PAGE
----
Justice Collective for xmas number one?
Justice Collective for xmas number one?
Justice Collective for xmas number one?
Justice Collective for xmas number one?

Who will be the Christmas No.1?
Words: Carl Loben

There often doesn’t seem to be much ‘justice’ for ‘real music’ fans when it comes to the pop charts – and especially with the Christmas No.1. Invariably the refuge of novelty songs (Mr Blobby, ‘Bob The Builder’), charity numbers (Band Aid etc) or songs with a Christmas theme by Cliff Richard, notions of quality and taste tend to go out the window completely at Christmas.

In recent years, pop svengali Simon Cowell has dominated the Christmas No.1 slot. The X-Factor winner was given virtually a free run at the top slot from 2005 onwards, with first Shayne Ward, Leona Lewis (2006), and then Leon Jackson (remember him?) and Alexandra Burke scooping poll position with increasingly syrupy schmaltzy ditties until a momentous Facebook campaign in 2009 sent a gigantic ‘Fuck you’ to Cowell, via Rage Against The Machine.

The groundswell of support for ‘Killing In The Name’ did puncture Cowell’s assumed invincibility and natural right to claim the Christmas No.1 – especially after he criticised the campaign as “stupid” and cynical” at first. Of course, Joe McElderry claimed No.1 the week after Christmas, and 2010 X-Factor winner Matt Cardle shot straight to the top of the charts again the following year – but something had changed.

Simon Cowell was no longer untouchable, and last year it was the Military Wives with conductor Gareth Malone who claimed the crown. The X-Factor winner’s single, by girl group Little Mix, had been released the week before the last week before Christmas, and this was the case with James Arthur’s X-Factor single ‘Impossible’ this year too.

James Arthur is undoubtedly one of the best contestants to emerge from the popular singing contest, and he reached No.1 last Sunday by selling 490,000 copies of the cover of Shontelle’s 2010 track ‘Impossible’ – the fastest selling single of the year. Just to add to reasons to buy it, canny Cowell made the winner’s single a charity single for the first time as well – with proceeds going to Together For Short Lives, a charity that helps disabled children with life-threatening or life-limiting conditions.

Previously, a selection of X-Factor finalists had recorded a charity single a few weeks before Christmas, with monies going to Help For Heroes or Great Ormond Street Hospital – but the winner’s single wasn’t for charity. Prime Minister David Cameron, a friend of Cowell, signalled that VAT would be waived on this single as a gesture of charitable good will from his Coalition government.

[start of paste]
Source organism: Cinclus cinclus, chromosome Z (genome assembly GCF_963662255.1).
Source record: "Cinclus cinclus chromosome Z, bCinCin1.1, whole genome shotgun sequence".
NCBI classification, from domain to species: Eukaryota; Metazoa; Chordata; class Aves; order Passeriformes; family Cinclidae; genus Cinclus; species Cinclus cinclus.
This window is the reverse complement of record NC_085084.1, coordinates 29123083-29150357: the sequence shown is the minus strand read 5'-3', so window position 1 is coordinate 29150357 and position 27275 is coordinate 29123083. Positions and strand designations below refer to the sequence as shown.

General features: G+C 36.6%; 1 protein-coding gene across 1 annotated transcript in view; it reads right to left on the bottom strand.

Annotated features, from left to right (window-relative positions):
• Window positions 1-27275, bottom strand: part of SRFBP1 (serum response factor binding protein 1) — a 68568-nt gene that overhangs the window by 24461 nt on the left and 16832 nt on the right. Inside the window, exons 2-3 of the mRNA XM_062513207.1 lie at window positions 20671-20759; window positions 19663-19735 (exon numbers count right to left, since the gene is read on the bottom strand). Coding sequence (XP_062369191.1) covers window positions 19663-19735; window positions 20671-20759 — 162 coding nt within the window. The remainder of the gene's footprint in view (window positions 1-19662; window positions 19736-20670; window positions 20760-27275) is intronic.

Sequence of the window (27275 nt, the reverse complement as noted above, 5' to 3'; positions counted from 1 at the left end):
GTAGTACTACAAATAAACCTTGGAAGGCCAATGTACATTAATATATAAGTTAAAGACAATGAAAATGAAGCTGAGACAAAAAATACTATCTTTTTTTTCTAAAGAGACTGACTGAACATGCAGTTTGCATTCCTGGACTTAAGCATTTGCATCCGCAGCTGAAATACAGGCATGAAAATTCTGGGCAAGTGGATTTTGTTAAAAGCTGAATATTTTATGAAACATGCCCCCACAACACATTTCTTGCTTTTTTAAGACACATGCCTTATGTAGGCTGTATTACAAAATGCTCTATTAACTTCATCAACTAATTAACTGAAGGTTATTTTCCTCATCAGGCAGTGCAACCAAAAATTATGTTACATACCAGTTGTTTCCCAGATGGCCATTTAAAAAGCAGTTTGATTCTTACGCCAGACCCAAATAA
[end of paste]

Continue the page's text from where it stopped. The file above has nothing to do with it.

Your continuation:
However, with so many pop fans having bought the X-Factor record last week, the road is now clear for a new Christmas No.1. As usual there are a multitude of candidates, with odds rapidly shortening on what’s being dubbed ‘the UK’s ‘Gangnam Style’ – ‘One Pound Fish’ by One Pound Fish Man – taking the crown for kitsch novelty factor. But there should only be one winner.

After members of Liverpool baggy band The Farm, Mick Jones from The Clash and Pete Wylie from The Mighty Wah! played a benefit gig last year, Londoner Jones had the idea of taking the Justice Collective out on tour to raise awareness and funds for the Justice For The 96 Hillsborough campaign. The unifying Justice Tonight benefit gigs claimed the scalp of the first Stone Roses reunion gig – despite the Roses being from Manchester – and other bands like Primal Scream and the Manics played shows, with momentum building in the lead-up to the Hillsborough Inquiry verdict.

When the extent of the cover-up emerged in September, and all 96 Hillsborough dead were exonerated from blame – bringing relief to their campaigning families after 23 years – the whole of football got behind the Justice campaign. At Everton, city rivals to Liverpool, they played ‘He Ain’t Heavy, He’s My Brother’ by The Hollies to mark the occasion…

…and this spontaneous non-partisan act forged the basis for the Justice Collective’s charity single.
With music figures like Paul McCartney, Holly Johnson from Frankie Goes To Hollywood, Robbie Williams, Shane McGowan from The Pogues, John Power from Cast, Spice Girl Mel C, former X-Factor entrant and proud Liverpudlian Rebecca Ferguson – and even footballers Kenny Dalglish and Alan Hansen – joining the recording process, the record has covered most bases musically. Last weekend, the single was played at most football grounds around the country, with fans of all teams pledging support. After all, it could easily have been their supporters and families caught up in the Hillsborough disaster.

So who will win this Christmas? Charity/awareness, novelty, or the X-Factor again? Will Justice prevail?

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